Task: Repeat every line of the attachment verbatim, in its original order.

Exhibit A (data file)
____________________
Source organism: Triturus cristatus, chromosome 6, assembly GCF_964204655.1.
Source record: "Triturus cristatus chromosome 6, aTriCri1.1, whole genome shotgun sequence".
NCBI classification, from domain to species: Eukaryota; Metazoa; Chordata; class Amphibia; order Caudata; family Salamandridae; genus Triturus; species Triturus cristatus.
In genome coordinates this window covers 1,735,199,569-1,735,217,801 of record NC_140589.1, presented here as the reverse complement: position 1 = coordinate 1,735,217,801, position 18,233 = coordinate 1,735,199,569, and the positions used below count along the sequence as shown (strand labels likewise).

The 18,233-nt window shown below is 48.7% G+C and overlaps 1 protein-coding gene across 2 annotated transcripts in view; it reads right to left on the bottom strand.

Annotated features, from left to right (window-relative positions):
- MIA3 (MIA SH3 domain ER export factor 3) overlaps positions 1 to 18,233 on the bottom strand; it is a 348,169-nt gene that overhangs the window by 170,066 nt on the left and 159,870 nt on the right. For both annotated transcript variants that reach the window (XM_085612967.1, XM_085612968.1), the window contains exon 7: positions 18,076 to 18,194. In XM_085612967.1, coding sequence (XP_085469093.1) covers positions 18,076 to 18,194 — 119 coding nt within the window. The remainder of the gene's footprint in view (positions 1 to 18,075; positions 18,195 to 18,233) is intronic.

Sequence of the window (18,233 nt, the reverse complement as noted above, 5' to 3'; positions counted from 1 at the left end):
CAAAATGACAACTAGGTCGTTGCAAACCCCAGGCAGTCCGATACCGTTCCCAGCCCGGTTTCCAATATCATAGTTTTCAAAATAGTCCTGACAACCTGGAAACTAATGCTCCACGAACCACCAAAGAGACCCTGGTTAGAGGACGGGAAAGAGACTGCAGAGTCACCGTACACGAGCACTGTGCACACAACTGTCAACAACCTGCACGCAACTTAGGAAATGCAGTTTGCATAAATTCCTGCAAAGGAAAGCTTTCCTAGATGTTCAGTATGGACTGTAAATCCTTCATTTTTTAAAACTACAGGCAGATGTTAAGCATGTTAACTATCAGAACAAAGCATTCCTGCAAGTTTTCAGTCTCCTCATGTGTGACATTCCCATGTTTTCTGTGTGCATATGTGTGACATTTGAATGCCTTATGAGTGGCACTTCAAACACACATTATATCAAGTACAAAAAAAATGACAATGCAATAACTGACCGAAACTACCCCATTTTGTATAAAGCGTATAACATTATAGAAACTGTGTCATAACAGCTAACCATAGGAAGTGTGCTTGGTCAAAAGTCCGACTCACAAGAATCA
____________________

Source organism: Triturus cristatus, chromosome 6, assembly GCF_964204655.1.
Source record: "Triturus cristatus chromosome 6, aTriCri1.1, whole genome shotgun sequence".
NCBI classification, from domain to species: Eukaryota; Metazoa; Chordata; class Amphibia; order Caudata; family Salamandridae; genus Triturus; species Triturus cristatus.
In genome coordinates this window covers 1,735,199,569-1,735,217,801 of record NC_140589.1, presented here as the reverse complement: position 1 = coordinate 1,735,217,801, position 18,233 = coordinate 1,735,199,569, and the positions used below count along the sequence as shown (strand labels likewise).

The 18,233-nt window shown below is 48.7% G+C and overlaps 1 protein-coding gene across 2 annotated transcripts in view; it reads right to left on the bottom strand.

Annotated features, from left to right (window-relative positions):
- MIA3 (MIA SH3 domain ER export factor 3) overlaps positions 1 to 18,233 on the bottom strand; it is a 348,169-nt gene that overhangs the window by 170,066 nt on the left and 159,870 nt on the right. For both annotated transcript variants that reach the window (XM_085612967.1, XM_085612968.1), the window contains exon 7: positions 18,076 to 18,194. In XM_085612967.1, coding sequence (XP_085469093.1) covers positions 18,076 to 18,194 — 119 coding nt within the window. The remainder of the gene's footprint in view (positions 1 to 18,075; positions 18,195 to 18,233) is intronic.

Sequence of the window (18,233 nt, the reverse complement as noted above, 5' to 3'; positions counted from 1 at the left end):
CAAAATGACAACTAGGTCGTTGCAAACCCCAGGCAGTCCGATACCGTTCCCAGCCCGGTTTCCAATATCATAGTTTTCAAAATAGTCCTGACAACCTGGAAACTAATGCTCCACGAACCACCAAAGAGACCCTGGTTAGAGGACGGGAAAGAGACTGCAGAGTCACCGTACACGAGCACTGTGCACACAACTGTCAACAACCTGCACGCAACTTAGGAAATGCAGTTTGCATAAATTCCTGCAAAGGAAAGCTTTCCTAGATGTTCAGTATGGACTGTAAATCCTTCATTTTTTAAAACTACAGGCAGATGTTAAGCATGTTAACTATCAGAACAAAGCATTCCTGCAAGTTTTCAGTCTCCTCATGTGTGACATTCCCATGTTTTCTGTGTGCATATGTGTGACATTTGAATGCCTTATGAGTGGCACTTCAAACACACATTATATCAAGTACAAAAAAAATGACAATGCAATAACTGACCGAAACTACCCCATTTTGTATAAAGCGTATAACATTATAGAAACTGTGTCATAACAGCTAACCATAGGAAGTGTGCTTGGTCAAAAGTCCGACTCACAAGAATCA